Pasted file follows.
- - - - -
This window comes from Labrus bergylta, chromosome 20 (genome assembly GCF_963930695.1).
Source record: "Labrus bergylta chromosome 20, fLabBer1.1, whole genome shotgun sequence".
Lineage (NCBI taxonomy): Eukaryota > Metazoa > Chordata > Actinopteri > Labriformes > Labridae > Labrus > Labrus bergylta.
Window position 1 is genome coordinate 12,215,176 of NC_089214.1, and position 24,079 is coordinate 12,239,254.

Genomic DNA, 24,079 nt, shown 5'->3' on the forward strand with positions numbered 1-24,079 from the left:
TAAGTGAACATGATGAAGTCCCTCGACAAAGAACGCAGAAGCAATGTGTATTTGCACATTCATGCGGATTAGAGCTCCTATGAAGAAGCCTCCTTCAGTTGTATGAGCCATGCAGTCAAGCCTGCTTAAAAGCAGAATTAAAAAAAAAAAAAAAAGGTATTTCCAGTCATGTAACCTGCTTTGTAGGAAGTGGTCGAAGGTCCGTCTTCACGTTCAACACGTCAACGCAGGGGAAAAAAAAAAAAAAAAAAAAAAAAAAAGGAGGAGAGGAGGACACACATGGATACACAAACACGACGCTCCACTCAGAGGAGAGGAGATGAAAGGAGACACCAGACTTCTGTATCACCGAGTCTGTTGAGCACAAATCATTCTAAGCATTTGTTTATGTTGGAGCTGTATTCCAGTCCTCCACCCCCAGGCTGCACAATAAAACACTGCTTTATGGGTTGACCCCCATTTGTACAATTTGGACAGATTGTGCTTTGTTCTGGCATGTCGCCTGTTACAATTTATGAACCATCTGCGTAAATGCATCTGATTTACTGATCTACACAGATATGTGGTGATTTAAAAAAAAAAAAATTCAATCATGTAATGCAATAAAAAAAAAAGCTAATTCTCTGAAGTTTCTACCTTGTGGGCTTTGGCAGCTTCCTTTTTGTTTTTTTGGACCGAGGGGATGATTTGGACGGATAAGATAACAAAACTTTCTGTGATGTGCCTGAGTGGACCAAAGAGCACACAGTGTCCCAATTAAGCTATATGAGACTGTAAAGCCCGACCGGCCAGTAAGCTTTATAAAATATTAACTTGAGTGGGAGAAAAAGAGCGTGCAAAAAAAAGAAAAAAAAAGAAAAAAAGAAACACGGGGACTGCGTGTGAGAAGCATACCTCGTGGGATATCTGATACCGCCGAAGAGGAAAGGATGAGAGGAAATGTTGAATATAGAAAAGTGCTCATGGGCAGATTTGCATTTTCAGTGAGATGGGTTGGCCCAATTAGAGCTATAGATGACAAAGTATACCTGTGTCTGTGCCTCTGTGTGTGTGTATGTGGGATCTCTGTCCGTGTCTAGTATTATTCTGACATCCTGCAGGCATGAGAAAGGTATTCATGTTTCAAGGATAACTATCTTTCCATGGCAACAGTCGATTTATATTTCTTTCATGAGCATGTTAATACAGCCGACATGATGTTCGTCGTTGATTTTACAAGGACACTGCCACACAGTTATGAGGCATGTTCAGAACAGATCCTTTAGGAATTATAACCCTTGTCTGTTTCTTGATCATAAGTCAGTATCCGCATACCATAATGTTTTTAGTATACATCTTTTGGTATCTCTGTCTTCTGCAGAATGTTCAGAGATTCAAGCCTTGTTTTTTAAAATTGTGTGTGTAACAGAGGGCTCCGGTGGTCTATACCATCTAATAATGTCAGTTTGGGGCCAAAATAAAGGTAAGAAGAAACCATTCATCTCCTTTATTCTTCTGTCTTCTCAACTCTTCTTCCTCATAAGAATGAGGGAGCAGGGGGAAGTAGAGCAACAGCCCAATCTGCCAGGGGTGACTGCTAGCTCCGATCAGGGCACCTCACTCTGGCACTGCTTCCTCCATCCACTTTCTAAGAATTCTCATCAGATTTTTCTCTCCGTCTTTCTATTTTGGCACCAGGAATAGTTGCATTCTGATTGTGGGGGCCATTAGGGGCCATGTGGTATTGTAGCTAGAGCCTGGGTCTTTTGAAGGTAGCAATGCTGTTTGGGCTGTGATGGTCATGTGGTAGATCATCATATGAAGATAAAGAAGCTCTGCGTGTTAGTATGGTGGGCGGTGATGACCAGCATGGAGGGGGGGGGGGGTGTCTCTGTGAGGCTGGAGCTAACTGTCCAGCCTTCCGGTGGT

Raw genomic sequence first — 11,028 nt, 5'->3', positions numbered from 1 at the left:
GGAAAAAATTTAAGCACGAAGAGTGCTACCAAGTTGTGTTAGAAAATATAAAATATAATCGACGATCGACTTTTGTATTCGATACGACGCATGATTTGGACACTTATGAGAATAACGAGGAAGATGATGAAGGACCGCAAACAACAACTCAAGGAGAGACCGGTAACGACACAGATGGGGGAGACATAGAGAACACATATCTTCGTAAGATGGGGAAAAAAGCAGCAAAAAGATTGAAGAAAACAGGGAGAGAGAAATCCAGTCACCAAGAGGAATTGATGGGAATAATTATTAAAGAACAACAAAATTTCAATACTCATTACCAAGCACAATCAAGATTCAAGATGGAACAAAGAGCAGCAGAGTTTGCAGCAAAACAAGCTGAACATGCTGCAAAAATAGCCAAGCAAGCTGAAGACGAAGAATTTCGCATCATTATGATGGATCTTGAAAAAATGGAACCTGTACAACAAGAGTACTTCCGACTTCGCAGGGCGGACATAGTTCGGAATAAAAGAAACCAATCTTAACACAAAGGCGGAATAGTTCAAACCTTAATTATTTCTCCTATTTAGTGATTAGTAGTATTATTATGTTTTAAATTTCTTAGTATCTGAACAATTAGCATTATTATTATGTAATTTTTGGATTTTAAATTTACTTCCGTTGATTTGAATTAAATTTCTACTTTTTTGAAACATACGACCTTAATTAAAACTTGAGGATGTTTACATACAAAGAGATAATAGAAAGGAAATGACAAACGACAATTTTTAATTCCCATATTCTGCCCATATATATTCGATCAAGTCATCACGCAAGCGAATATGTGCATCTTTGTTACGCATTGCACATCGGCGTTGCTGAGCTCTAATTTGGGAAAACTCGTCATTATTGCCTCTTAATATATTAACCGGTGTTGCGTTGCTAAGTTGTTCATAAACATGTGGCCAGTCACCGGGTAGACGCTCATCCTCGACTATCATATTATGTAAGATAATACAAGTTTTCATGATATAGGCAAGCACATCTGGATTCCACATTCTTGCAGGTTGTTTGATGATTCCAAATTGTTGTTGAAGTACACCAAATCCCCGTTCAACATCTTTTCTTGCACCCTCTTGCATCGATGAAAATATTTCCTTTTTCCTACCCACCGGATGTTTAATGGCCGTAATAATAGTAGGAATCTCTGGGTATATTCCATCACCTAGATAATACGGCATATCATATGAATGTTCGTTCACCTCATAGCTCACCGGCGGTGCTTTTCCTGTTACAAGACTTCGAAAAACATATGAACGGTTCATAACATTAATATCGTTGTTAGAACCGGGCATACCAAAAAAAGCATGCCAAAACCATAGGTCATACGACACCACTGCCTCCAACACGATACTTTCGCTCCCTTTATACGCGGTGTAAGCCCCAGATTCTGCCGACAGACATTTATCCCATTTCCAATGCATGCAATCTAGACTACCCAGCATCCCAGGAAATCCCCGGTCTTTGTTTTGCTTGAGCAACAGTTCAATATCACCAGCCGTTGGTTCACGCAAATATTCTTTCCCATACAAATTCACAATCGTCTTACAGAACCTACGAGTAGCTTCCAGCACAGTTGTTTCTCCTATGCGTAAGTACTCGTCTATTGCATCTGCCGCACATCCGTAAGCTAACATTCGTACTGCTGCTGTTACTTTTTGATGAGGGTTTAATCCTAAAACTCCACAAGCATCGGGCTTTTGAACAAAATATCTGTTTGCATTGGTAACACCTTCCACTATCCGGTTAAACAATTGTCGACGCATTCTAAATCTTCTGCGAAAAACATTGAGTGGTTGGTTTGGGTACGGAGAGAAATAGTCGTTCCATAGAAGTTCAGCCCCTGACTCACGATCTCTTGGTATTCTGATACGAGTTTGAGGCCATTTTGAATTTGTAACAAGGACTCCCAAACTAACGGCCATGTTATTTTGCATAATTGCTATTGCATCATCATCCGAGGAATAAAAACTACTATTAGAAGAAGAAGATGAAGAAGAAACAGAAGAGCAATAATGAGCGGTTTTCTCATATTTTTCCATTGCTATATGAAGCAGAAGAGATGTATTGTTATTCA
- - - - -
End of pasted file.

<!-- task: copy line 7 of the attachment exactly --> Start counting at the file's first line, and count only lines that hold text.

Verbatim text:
Raw genomic sequence first — 11,028 nt, 5'->3', positions numbered from 1 at the left: